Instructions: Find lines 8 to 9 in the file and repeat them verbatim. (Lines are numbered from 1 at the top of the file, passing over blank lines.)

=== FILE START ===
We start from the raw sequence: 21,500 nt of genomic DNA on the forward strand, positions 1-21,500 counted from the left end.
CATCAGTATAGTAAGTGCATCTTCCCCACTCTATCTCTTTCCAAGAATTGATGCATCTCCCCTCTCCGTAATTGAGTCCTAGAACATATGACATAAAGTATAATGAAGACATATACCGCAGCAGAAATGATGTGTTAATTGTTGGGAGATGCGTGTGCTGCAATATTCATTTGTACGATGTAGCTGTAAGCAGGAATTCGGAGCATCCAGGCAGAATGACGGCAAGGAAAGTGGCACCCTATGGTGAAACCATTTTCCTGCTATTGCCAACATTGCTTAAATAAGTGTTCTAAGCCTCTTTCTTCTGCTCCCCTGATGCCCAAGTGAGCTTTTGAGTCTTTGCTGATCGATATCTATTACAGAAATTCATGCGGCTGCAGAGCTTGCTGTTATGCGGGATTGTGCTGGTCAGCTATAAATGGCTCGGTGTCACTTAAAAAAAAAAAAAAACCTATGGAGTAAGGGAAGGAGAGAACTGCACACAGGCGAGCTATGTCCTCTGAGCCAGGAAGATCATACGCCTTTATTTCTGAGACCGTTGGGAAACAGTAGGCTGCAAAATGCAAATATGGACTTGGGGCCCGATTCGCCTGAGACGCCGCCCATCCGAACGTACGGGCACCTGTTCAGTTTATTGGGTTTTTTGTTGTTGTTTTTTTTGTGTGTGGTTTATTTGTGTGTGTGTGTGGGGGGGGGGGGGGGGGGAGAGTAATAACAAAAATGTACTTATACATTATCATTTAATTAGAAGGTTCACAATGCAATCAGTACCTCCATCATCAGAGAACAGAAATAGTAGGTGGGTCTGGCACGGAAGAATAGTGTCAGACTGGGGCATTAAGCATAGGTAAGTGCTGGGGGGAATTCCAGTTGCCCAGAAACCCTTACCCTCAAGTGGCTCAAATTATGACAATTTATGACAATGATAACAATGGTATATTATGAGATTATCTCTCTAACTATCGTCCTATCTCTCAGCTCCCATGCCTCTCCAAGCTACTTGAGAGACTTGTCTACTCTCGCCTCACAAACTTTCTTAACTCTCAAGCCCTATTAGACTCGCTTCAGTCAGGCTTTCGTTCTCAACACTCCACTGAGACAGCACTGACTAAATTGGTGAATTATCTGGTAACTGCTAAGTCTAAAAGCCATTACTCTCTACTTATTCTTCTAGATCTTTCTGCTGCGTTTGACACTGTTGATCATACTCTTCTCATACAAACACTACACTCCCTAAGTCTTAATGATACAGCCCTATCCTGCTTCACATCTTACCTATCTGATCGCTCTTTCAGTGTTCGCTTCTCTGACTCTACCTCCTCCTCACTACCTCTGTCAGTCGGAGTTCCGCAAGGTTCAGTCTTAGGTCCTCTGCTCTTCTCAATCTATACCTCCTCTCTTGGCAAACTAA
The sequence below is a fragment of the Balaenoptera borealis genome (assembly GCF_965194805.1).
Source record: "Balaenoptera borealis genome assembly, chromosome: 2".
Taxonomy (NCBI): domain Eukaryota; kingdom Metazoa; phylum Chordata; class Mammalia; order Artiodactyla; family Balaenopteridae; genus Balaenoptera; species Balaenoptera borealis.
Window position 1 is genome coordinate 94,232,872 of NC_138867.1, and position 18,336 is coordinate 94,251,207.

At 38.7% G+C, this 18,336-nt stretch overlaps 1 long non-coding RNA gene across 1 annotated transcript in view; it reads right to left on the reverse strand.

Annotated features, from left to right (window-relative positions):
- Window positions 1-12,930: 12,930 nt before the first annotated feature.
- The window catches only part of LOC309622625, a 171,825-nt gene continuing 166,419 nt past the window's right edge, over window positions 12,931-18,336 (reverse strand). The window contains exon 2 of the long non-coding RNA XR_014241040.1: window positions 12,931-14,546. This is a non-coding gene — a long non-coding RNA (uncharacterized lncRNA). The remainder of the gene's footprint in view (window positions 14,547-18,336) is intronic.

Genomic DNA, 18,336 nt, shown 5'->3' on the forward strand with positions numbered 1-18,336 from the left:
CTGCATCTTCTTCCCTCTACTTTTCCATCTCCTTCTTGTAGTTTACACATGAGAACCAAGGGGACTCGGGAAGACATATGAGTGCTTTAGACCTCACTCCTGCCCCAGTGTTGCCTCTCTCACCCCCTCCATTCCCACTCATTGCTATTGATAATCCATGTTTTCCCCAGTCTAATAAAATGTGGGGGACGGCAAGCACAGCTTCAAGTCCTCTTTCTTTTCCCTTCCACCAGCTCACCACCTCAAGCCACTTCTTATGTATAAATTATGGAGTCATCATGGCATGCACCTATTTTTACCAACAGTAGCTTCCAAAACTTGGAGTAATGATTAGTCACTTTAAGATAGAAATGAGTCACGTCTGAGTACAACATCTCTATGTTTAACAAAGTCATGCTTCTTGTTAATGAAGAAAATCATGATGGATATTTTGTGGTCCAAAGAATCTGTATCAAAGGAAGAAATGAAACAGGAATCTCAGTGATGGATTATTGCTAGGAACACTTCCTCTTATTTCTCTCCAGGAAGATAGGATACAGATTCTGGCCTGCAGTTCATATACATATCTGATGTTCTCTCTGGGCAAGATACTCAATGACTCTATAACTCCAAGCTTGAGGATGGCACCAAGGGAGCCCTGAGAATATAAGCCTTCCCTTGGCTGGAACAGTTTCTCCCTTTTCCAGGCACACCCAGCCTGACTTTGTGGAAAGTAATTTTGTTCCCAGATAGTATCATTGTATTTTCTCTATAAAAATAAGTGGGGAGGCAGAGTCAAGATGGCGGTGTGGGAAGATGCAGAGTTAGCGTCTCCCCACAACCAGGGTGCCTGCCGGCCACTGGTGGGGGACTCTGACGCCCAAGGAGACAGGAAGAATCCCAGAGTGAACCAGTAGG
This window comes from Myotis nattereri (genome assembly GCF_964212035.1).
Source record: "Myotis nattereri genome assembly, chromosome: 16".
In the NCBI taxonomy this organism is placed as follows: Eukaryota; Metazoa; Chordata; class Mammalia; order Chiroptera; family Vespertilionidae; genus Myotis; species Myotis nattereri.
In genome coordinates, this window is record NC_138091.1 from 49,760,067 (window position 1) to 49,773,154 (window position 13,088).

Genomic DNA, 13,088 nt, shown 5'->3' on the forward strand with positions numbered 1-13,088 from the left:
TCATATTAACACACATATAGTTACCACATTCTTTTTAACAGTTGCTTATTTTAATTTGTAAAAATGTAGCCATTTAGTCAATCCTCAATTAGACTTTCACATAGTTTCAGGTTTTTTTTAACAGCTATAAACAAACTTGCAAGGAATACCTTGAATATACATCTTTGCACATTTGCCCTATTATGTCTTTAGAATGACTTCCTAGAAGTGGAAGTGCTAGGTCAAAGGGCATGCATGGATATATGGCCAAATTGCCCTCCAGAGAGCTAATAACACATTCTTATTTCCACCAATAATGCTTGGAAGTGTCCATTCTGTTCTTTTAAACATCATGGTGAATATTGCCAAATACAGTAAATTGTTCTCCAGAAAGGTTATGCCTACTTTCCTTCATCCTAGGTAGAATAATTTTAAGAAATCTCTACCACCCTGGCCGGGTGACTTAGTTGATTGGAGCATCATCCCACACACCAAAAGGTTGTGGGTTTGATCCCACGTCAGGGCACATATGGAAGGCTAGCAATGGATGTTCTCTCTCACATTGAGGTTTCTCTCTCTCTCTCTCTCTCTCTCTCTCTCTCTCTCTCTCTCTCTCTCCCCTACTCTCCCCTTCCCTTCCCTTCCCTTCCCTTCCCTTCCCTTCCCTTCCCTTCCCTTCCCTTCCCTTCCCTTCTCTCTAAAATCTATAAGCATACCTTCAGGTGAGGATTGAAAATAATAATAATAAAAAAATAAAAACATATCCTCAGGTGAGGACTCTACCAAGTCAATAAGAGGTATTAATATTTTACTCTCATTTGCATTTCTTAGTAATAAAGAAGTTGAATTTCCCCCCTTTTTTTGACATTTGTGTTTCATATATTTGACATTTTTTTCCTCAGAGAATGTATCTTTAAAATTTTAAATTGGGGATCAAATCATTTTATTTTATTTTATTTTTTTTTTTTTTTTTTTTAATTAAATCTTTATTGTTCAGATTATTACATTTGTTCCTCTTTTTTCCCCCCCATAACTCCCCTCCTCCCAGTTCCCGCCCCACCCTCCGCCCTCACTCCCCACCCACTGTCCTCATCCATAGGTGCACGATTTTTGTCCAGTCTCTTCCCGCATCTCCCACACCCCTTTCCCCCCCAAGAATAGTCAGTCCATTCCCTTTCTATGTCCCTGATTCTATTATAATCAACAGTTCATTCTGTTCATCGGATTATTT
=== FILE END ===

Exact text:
Annotated features, from left to right (window-relative positions):
- Window positions 1-12,930: 12,930 nt before the first annotated feature.